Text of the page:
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Rising home prices can harm peoples’ health, 鶹ý research finds

May 21, 2024

Rapid increases in housing costs have taken a toll on people, including their health, according to 鶹ý (鶹ý) health sciences researchers.  

A new of 23 studies, published in BMC Public Health, on the impact of housing prices on health finds that such changes can both positively and negatively impact people’s health.

Previous research has looked at the mechanisms by which housing prices lead to health impacts, including its impact on people’s health protective behaviors. For example, previous studies have found that owning a home can create access to opportunities that further bolster health, while housing-related factors, such as debt, mortgage stress and credit problems, can result in mental health problems and depression. 

Ashmita Grewal

Explaining the differential effects observed between high-income owners and low-income renters, Ashmita Grewal, a 鶹ý master's student, notes that this can be attributed to a “wealth effect,” wherein growing housing prices benefit homeowners due to the increase in their net worth. Meanwhile, renters and low-income individuals are priced out of the market – leading to worry and physiological stress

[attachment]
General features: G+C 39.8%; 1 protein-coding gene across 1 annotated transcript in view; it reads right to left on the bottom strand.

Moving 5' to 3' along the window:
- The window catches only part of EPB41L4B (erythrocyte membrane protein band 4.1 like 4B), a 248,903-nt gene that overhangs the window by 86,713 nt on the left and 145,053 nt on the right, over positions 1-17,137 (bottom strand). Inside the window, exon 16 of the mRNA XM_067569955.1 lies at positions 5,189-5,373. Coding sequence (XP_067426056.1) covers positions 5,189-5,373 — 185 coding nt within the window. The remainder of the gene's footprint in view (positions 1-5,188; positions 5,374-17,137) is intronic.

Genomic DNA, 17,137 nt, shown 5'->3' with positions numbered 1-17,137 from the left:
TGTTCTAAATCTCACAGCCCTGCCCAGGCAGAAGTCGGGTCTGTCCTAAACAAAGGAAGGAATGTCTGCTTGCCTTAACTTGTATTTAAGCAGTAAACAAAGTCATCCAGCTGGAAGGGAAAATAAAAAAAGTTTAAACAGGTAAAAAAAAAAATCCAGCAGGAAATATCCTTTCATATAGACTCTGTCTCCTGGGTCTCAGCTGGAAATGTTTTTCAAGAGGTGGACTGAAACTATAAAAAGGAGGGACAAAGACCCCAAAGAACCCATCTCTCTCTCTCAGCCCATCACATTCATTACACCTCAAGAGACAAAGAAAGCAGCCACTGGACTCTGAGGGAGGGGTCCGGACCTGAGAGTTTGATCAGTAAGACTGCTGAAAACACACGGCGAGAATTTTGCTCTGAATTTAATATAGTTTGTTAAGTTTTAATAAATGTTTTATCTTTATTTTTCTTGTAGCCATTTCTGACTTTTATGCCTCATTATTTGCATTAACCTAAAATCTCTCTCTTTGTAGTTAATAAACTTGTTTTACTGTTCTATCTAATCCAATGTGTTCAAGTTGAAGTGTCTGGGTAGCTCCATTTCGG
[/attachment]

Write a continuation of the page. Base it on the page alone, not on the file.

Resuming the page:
One study, included in this review, found that depreciating home prices led to increasing alcohol consumption among homeowners, while a study out of Denmark found that the health impact of housing price changes can be muted or mitigated by government policy.

“I hope this review contributes to a shift in the culture surrounding homeownership”, explains Grewal. “We need a shift in culture, where we don’t see housing as solely an investment or a way of gaining capital, but also as a basic living requirement.”  

Kiffer Card, assistant professor in the Faculty of Health Sciences, who supervised the study, notes that among the many reasons housing affects our health is that it plays a key role in our connections to our communities.

“Housing affordability shapes whether individuals can stay in their neighborhoods and communities,” Card says. "When you can’t afford housing, you must move to areas where it is cheaper. This sort of migration has a harmful effect on our social lives and wellbeing, and it erodes the social fabrics of our communities.”

“Being a homeowner doesn’t necessarily mean you’ll have positive health impacts and that being a renter doesn’t necessarily mean you’ll have negative impacts,” Grewal says. “There are a variety of factors that lead to positive or negative health impacts.”  

In addition to Grewal and Card, the team included Kirk Hepburn and Scott Lear from the Faculty of Health Sciences as well as Marina Adshade from UBC’s School of Economics.  

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